Mainline Explicit Fencing - Part 3

Monado accepted in GSoC 2022!

April 06, 2022 by Frédéric Plourde  |   News & Events

Monado has been accepted for the first time as a mentoring organization for the 2022 Google Summer of Code (GSoC)! Collabora will be providing three mentors to support contributors who want to work on Monado-related projects.

Monado accepted in GSoC 2022!

Kernel 5.17: Solid & steady

March 31, 2022 by Sebastian Fricke  |   News & Events

While eastern Europe has experienced ghastly events that have shaken the world, the latest Linux kernel release could aptly be named "Solid & Steady." Here's a look at some of the contributions made by Collabora's kernel team.

Kernel 5.17: Solid & steady

School's back in session at Open Source 101

March 24, 2022 by Kara Bembridge  |   News & Events

Join us next week for Open Source 101, a one-day conference where we'll dive into the latest around FOSS virtual & augmented reality, and look at the implications of enabling automated testing upstream.

School's back in session at Open Source 101

Portable Linux gaming with the Steam Deck

March 01, 2022 by Simon McVittie  |   News & Events

Congratulations to Valve on the release of the Steam Deck, their new handheld gaming PC! With it comes a new release of SteamOS, complete with a brand new A/B design for seamless system updates.

Portable Linux gaming with the Steam Deck

New faces for new challenges

February 28, 2022 by Kara Bembrirdge  |   News & Events

As the globe still navigates the twists and turns of the times, Collabora can confidently say we've been steadily on the rise. We've added brand new members to our crew who are more than equipped to keep pace.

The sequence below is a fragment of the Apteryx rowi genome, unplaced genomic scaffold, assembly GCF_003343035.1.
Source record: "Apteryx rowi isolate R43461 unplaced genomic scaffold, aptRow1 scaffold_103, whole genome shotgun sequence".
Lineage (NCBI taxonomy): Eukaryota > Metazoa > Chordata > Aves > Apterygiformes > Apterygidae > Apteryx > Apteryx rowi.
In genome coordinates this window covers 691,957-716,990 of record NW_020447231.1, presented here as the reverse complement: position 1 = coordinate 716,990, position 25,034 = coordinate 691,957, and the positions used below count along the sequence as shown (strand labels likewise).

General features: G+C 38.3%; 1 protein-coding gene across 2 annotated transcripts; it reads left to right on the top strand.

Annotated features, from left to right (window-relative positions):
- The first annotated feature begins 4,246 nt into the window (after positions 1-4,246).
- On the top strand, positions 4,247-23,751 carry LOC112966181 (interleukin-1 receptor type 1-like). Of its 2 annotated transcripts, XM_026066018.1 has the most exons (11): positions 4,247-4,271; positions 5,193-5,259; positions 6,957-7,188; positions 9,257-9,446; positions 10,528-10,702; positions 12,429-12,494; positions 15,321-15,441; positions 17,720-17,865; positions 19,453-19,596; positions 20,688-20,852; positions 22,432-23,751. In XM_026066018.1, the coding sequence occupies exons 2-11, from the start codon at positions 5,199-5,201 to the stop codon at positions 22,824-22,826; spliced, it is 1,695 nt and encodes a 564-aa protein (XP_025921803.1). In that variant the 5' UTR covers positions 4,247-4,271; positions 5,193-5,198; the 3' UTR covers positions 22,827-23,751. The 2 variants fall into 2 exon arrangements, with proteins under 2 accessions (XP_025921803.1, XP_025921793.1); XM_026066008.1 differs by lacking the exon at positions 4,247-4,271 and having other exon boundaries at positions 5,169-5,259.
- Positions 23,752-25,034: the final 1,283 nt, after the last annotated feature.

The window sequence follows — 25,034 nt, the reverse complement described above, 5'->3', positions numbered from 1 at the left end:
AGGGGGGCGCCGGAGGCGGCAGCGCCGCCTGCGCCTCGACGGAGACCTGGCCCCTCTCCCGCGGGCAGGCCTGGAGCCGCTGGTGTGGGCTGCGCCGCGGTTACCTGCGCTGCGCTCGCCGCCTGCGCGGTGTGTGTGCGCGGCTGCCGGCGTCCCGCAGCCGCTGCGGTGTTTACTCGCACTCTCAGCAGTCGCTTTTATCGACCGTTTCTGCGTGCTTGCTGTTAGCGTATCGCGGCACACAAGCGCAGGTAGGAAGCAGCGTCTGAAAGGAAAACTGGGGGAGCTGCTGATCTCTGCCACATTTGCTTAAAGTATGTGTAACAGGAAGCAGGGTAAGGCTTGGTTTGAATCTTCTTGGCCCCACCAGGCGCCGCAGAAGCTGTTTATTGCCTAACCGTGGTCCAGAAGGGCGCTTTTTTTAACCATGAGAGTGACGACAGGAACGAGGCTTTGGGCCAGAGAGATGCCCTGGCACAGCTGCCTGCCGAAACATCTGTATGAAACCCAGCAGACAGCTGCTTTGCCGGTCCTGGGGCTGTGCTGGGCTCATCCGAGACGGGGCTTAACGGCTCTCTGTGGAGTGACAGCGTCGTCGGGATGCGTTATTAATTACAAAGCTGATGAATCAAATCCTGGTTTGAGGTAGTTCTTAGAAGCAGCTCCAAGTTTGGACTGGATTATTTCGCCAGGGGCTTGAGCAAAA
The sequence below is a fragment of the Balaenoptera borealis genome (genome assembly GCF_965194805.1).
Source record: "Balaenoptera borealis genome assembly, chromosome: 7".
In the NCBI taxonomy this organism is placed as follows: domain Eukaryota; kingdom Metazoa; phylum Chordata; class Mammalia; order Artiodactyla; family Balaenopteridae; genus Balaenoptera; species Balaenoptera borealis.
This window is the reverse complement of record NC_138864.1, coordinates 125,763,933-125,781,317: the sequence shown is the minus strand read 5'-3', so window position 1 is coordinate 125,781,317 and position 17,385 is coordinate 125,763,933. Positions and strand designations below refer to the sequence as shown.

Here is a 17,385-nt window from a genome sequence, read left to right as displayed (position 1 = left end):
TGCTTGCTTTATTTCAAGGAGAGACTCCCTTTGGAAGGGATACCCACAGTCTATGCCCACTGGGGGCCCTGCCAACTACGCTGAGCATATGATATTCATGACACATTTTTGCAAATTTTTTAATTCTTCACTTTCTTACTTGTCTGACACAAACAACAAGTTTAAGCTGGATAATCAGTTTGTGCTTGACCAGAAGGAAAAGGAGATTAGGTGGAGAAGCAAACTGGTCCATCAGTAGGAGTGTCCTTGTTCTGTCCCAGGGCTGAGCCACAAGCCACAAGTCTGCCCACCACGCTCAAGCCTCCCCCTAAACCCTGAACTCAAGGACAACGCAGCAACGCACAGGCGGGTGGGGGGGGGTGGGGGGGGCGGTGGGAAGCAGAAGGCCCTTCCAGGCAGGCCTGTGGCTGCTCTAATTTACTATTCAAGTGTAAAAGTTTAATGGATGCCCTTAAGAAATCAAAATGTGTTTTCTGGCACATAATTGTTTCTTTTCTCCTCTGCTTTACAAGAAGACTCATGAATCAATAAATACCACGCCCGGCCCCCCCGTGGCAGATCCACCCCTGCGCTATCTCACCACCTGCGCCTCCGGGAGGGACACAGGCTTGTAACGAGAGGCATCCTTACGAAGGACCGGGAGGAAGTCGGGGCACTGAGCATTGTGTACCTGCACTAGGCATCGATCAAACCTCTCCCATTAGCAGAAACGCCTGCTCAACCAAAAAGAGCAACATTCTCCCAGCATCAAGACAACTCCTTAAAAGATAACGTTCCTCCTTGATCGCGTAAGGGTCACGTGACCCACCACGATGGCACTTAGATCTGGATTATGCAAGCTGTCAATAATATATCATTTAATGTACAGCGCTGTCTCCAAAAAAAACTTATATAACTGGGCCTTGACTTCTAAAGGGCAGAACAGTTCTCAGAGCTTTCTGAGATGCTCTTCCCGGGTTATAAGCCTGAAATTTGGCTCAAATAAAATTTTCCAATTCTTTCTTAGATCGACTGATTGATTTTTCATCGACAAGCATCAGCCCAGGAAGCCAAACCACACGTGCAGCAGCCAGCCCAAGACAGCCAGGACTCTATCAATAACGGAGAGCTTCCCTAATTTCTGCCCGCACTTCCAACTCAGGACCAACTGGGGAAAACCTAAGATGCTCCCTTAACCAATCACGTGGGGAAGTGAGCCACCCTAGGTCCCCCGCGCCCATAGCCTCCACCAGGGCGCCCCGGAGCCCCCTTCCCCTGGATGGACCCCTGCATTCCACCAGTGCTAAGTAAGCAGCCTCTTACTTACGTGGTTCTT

New faces for new challenges

GStreamer 1.20: Embedded & WebRTC lead the way

February 18, 2022 by Olivier Crête  |   News & Events

At the forefront of contributors for this latest release, our team's work focused on two areas in which we believe GStreamer shines the brightest: embedded systems, and network streaming, in particular WebRTC.

GStreamer 1.20: Embedded & WebRTC lead the way

FOSDEM 2022

February 01, 2022 by Kara Bembridge  |   News & Events

Kicking off in a matter of days, this jam-packed weekend will host over 50 devrooms and nearly 700 talks including an in-depth look at Mobian: an open-source project aimed at bringing Debian GNU/Linux to mobile devices.

FOSDEM 2022

Kernel 5.16: A new release for a new year

January 20, 2022 by André Almeida  |   News & Events

With kernel 5.16, the community has once again produced a release full of great features, including two projects that had been in development for some time by our kernel team: the new futex syscall and the new fanotify event.

Kernel 5.16: A new release for a new year

First up in 2022: linux.conf.au!

January 11, 2022 by Mark Filion  |   News & Events

The new year has only just begun, and already our first conference of 2022 is on the horizon. Join us at linux.conf.au, as we discuss bringing WebM Alpha support to GStreamer, and provide a status update on the futex2 syscall.

First up in 2022: linux.conf.au!

A growth year for upstream kernel contributions

December 22, 2021 by Gustavo Padovan  |   News & Events

With over 350 patches authored and nearly 200 reviewed and tested in multiple subsystems, 2021 was a great year for Linux kernel development at Collabora. Here is a look at some of our achievements during the year.

A growth year for upstream kernel contributions

Meet wxrd, a standalone Wayland compositor for xrdesktop

December 20, 2021 by Christoph Haag  |   News & Events

The Linux desktop in VR goes headless! Introducing wxrd, a standalone Wayland compositor for xrdesktop based on wlroots, with minimal dependencies.

Meet wxrd, a standalone Wayland compositor for xrdesktop

Open Source in Japan, virtually

December 08, 2021 by Mark Filion  |   News & Events

A year of online conferences that began with linux.conf.au will end on a high note next week as Collaborans present three talks at Open Source Summit Japan + Automotive Linux Summit 2021. Join us!

Open Source in Japan, virtually